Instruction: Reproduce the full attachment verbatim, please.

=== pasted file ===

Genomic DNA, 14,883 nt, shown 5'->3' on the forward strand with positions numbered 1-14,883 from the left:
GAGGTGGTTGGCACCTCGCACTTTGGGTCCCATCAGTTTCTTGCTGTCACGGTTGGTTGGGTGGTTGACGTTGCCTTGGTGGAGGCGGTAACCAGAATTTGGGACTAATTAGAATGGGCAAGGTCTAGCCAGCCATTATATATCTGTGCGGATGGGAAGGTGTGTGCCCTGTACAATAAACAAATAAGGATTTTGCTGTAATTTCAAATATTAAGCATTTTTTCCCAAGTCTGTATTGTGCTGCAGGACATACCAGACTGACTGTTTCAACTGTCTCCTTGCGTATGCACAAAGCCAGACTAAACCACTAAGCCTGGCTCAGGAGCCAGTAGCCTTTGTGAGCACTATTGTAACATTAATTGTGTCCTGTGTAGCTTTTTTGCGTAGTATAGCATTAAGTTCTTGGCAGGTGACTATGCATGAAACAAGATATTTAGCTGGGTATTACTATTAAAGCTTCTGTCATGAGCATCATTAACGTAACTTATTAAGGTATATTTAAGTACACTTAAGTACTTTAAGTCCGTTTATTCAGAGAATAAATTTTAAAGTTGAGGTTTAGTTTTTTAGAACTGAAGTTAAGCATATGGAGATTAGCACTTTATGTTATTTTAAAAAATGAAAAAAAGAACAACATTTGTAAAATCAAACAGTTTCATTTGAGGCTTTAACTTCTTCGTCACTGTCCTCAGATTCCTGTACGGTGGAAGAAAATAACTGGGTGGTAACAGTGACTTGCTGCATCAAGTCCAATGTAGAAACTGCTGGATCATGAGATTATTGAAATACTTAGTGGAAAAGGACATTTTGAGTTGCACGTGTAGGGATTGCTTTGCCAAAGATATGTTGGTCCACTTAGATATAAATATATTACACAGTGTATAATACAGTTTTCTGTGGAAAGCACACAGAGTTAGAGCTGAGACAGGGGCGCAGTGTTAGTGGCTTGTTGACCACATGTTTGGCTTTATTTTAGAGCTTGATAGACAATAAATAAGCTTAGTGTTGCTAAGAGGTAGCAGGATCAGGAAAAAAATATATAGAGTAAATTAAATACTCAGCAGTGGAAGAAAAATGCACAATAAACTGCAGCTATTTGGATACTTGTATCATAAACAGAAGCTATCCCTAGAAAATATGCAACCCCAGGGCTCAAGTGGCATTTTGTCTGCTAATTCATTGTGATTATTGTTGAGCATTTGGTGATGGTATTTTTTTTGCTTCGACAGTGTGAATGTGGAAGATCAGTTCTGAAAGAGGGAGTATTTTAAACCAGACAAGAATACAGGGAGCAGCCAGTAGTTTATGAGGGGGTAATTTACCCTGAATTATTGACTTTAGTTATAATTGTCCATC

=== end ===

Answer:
Genomic DNA, 14,883 nt, shown 5'->3' on the forward strand with positions numbered 1-14,883 from the left:
GAGGTGGTTGGCACCTCGCACTTTGGGTCCCATCAGTTTCTTGCTGTCACGGTTGGTTGGGTGGTTGACGTTGCCTTGGTGGAGGCGGTAACCAGAATTTGGGACTAATTAGAATGGGCAAGGTCTAGCCAGCCATTATATATCTGTGCGGATGGGAAGGTGTGTGCCCTGTACAATAAACAAATAAGGATTTTGCTGTAATTTCAAATATTAAGCATTTTTTCCCAAGTCTGTATTGTGCTGCAGGACATACCAGACTGACTGTTTCAACTGTCTCCTTGCGTATGCACAAAGCCAGACTAAACCACTAAGCCTGGCTCAGGAGCCAGTAGCCTTTGTGAGCACTATTGTAACATTAATTGTGTCCTGTGTAGCTTTTTTGCGTAGTATAGCATTAAGTTCTTGGCAGGTGACTATGCATGAAACAAGATATTTAGCTGGGTATTACTATTAAAGCTTCTGTCATGAGCATCATTAACGTAACTTATTAAGGTATATTTAAGTACACTTAAGTACTTTAAGTCCGTTTATTCAGAGAATAAATTTTAAAGTTGAGGTTTAGTTTTTTAGAACTGAAGTTAAGCATATGGAGATTAGCACTTTATGTTATTTTAAAAAATGAAAAAAAGAACAACATTTGTAAAATCAAACAGTTTCATTTGAGGCTTTAACTTCTTCGTCACTGTCCTCAGATTCCTGTACGGTGGAAGAAAATAACTGGGTGGTAACAGTGACTTGCTGCATCAAGTCCAATGTAGAAACTGCTGGATCATGAGATTATTGAAATACTTAGTGGAAAAGGACATTTTGAGTTGCACGTGTAGGGATTGCTTTGCCAAAGATATGTTGGTCCACTTAGATATAAATATATTACACAGTGTATAATACAGTTTTCTGTGGAAAGCACACAGAGTTAGAGCTGAGACAGGGGCGCAGTGTTAGTGGCTTGTTGACCACATGTTTGGCTTTATTTTAGAGCTTGATAGACAATAAATAAGCTTAGTGTTGCTAAGAGGTAGCAGGATCAGGAAAAAAATATATAGAGTAAATTAAATACTCAGCAGTGGAAGAAAAATGCACAATAAACTGCAGCTATTTGGATACTTGTATCATAAACAGAAGCTATCCCTAGAAAATATGCAACCCCAGGGCTCAAGTGGCATTTTGTCTGCTAATTCATTGTGATTATTGTTGAGCATTTGGTGATGGTATTTTTTTTGCTTCGACAGTGTGAATGTGGAAGATCAGTTCTGAAAGAGGGAGTATTTTAAACCAGACAAGAATACAGGGAGCAGCCAGTAGTTTATGAGGGGGTAATTTACCCTGAATTATTGACTTTAGTTATAATTGTCCATC